For these reasons I don't advocate pressuring India to approve Bt brinjal

1 comment:

  1. I'd like to add some additional context to your brief discussion of the Bt brinjal history.
    1. Bt brinjal was evaluated not once, but twice by GEAC. It engaged two expert review committees (EC I and EC II) that were tasked with reviewing the primary data in biosafety studies conducted and supplied by the product’s developers and making a recommendation to GEAC. Development lead was Mahyco (a Monsanto subsidiary in India). In August 2007, EC I largely accepted the applicants’ assertion of safety based on their data of Bt brinjal, but made some additional recommendations to be satisfied before commercial approval could be granted. EC II was convened in February 2009 to answer criticisms, from international and Indian scientists, of the conclusions of safety based on the applicants’ dossier, as well as concerns expressed from civil society. GEAC accepted the recommendation of EC II, detailed in their report of October 2009, that Bt brinjal be approved for commercial cultivation.
    2. My report was just one that examined the work done by GEAC. The Minister received many others from scientists both inside and outside India. (He names 9 from outside India in his decision overturning the GEAC decision.) The most significant, in my view, was from lead author Prof David Andow at U Minnesota, who wrote in collaboration with Indian scientists. His expert report is available on the web (e.g. http://www.gmwatch.org/files/Andow_Report_Bt_Brinjal.pdf). He makes many important observations about the risk assessment. But to me, the most compelling was this: “The EE-1 transgene may be a second-rate Bt brinjal product. EE-1 was probably produced in the late 1980s or early 1990s. More recently produced commercial transgenes have significant improvements over EE-1. EE-1 has relatively low control of BFSB, and other Cry toxins might perform better. ”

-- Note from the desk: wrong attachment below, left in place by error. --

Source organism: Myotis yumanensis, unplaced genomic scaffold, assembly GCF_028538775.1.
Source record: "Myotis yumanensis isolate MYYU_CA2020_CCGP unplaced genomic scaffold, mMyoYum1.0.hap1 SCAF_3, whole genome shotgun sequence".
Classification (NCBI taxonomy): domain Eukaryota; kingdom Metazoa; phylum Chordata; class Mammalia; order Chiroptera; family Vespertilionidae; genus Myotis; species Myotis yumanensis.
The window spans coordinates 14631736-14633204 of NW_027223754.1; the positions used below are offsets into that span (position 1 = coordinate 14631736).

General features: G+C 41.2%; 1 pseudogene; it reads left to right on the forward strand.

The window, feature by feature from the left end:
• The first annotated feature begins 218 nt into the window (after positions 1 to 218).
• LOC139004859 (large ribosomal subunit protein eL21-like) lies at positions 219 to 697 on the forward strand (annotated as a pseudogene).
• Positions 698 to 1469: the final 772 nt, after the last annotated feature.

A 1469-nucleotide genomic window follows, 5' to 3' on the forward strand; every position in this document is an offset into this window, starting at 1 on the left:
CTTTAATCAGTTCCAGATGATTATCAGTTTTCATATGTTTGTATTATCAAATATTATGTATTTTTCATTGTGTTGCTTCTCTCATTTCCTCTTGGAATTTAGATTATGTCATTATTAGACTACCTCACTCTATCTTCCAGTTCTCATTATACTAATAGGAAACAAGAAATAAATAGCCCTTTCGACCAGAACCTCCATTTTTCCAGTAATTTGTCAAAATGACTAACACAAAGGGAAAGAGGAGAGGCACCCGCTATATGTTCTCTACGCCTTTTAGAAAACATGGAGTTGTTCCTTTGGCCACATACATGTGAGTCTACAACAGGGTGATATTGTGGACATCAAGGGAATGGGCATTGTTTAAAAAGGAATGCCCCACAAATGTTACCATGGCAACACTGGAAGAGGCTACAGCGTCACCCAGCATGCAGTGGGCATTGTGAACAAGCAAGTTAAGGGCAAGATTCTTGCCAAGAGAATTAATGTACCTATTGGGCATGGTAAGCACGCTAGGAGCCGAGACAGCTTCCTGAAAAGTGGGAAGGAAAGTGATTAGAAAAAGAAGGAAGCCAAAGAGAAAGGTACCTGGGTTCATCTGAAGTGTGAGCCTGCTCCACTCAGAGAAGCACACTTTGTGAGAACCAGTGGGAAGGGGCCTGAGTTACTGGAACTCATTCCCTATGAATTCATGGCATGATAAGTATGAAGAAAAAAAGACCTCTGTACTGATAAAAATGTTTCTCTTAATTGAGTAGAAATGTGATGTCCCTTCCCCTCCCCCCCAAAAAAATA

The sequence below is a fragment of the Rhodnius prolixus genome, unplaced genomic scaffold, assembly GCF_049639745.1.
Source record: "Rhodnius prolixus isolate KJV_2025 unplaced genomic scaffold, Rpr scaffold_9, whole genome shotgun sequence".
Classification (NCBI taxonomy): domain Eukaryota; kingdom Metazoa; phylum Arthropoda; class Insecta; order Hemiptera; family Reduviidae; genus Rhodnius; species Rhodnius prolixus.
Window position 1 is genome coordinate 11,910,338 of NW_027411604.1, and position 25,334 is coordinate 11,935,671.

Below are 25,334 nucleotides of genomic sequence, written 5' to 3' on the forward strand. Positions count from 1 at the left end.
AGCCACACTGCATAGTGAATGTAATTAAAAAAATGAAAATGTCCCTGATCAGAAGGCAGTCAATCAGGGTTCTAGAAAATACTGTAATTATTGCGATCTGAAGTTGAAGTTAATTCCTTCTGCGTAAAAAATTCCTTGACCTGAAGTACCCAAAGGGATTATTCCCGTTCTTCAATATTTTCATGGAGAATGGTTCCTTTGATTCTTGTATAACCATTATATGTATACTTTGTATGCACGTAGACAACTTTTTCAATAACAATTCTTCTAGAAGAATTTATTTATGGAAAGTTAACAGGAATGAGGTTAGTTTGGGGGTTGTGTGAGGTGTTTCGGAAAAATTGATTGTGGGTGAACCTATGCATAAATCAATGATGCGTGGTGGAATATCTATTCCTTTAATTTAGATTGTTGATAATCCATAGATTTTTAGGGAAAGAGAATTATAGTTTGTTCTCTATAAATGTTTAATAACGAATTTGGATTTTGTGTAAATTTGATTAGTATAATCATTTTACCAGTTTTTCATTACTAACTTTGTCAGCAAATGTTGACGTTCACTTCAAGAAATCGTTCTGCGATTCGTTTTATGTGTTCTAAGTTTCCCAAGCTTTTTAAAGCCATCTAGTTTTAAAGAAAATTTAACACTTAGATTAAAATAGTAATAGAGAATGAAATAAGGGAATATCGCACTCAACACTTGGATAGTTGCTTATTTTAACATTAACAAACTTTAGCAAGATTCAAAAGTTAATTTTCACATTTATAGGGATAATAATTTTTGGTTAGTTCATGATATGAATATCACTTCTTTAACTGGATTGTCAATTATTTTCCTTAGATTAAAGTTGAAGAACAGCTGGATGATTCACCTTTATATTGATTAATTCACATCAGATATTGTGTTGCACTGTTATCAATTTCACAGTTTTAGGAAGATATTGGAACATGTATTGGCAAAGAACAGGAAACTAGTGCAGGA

Why was this important? Entomologist Andow argued that using the EE-1 event would likely accelerate resistance evolution. “The EE-1 transgene does not kill nearly all young BFSB larvae. This is unlike other transgenes used to control other lepidopteran pests in the Crambidae, the same family as BFSB. Indeed all other target pests in the Crambidae are controlled by a Bt transgene with >99% mortality. Control of lepidopteran pests in other insect families is not as good, but it should be possible to get much better control of BFSB if the proper transgene were used. EE-1 is a very old transgene, and while it may not be exactly transgene dumping, India would do better to wait for a more efficacious transgene before seriously considering approval of Bt brinjal.” Like me, Andow concluded that "The EC-II assessment does not comply with scientific aspects of transgene characterisation described in the Guideline for the Conduct of Food Safety Assessment of Foods Derived from Recombinant-DNA Plants (Codex Alimentarius, 2003, CAC/GL 45-2003)."
    Subsequently, the Supreme Court of India convened an Expert Technical Committee composed of scientists from the industry and academia. The Expert Committee validated the Minister’s decision and recommended even more stringent oversight of future developments (http://www.newindianexpress.com/business/news/Supreme-Court-committee-says-no-to-GM-crops/2013/07/23/article1697835.ece). Thus, unlike assertions made by some commentators, the Minister’s, and later the Supreme Court’s process, was based on science, while in addition the Minister consulted widely with the state governments.
    Jack Heinemann